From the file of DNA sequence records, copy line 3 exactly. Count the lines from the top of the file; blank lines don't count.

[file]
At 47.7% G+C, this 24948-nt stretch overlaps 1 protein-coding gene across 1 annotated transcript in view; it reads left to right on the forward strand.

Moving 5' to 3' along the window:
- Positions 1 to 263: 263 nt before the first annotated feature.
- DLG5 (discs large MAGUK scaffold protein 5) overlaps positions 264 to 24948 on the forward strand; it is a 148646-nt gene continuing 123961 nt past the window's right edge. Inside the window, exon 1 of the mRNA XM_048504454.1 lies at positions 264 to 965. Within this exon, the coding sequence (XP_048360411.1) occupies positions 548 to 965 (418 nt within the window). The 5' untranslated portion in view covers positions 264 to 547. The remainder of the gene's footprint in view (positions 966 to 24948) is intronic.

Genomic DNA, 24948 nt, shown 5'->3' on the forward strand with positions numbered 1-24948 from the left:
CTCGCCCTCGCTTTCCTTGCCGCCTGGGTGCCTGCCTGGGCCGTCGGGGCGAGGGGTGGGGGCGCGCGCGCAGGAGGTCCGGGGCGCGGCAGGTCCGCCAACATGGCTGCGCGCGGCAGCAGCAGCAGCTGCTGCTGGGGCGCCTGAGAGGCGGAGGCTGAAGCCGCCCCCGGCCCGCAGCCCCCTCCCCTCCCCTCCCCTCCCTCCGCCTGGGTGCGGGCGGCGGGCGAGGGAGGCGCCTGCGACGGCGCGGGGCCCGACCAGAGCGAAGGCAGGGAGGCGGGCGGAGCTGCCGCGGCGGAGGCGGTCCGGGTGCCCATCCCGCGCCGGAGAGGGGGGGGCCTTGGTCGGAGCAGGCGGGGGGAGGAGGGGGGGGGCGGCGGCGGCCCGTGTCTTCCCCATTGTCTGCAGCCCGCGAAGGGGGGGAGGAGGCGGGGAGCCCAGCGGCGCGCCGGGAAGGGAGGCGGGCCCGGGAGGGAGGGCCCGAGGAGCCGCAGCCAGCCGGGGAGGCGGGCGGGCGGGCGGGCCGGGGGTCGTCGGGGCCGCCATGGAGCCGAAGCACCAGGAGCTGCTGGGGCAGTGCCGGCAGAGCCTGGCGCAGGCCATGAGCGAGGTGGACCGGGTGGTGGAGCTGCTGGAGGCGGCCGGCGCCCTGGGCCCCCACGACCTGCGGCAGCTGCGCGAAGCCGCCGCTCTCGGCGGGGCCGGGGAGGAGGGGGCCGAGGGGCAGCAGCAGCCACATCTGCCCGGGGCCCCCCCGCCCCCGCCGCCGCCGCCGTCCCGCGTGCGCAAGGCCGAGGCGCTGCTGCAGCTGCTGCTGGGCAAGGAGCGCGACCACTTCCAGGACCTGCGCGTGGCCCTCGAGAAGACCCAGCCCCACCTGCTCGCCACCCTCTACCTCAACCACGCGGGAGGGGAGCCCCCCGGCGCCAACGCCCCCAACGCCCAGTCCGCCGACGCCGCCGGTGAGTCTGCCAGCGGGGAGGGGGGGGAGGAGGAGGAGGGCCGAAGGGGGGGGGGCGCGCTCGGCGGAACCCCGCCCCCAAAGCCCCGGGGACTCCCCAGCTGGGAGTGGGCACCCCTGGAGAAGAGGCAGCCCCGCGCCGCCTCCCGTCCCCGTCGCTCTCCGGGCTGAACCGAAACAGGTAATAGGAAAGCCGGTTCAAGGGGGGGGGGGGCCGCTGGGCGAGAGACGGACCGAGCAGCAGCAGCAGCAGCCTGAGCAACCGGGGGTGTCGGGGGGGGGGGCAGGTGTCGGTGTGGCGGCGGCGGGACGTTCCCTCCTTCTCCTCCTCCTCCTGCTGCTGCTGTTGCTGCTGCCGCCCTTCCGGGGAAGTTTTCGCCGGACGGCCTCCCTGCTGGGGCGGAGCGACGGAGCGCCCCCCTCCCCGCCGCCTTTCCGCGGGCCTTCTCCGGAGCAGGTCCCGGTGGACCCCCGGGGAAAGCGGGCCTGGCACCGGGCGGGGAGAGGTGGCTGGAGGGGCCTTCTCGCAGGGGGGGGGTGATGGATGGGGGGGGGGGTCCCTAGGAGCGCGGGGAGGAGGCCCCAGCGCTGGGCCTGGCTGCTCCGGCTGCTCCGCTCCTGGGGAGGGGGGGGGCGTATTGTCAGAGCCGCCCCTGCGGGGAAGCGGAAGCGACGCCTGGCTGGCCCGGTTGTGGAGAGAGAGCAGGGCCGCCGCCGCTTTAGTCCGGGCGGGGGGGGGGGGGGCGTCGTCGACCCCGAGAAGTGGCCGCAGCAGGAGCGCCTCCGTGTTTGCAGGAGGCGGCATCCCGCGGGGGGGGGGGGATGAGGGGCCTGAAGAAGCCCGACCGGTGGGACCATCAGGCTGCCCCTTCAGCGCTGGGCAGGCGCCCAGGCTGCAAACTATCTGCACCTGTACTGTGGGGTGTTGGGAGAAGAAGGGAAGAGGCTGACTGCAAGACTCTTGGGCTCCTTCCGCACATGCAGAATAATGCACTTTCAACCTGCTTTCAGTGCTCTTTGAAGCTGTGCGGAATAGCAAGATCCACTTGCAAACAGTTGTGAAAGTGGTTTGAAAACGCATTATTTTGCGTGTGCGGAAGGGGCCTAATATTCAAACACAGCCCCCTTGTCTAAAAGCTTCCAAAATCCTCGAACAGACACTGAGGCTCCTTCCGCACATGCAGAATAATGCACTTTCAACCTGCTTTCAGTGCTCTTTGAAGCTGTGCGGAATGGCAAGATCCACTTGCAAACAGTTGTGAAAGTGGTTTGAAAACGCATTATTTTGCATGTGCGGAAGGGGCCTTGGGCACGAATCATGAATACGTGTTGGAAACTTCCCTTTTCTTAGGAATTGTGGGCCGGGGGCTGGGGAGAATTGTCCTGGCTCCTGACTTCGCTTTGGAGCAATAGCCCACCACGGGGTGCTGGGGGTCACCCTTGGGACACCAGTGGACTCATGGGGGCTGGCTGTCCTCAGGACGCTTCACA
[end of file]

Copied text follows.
- Positions 1 to 263: 263 nt before the first annotated feature.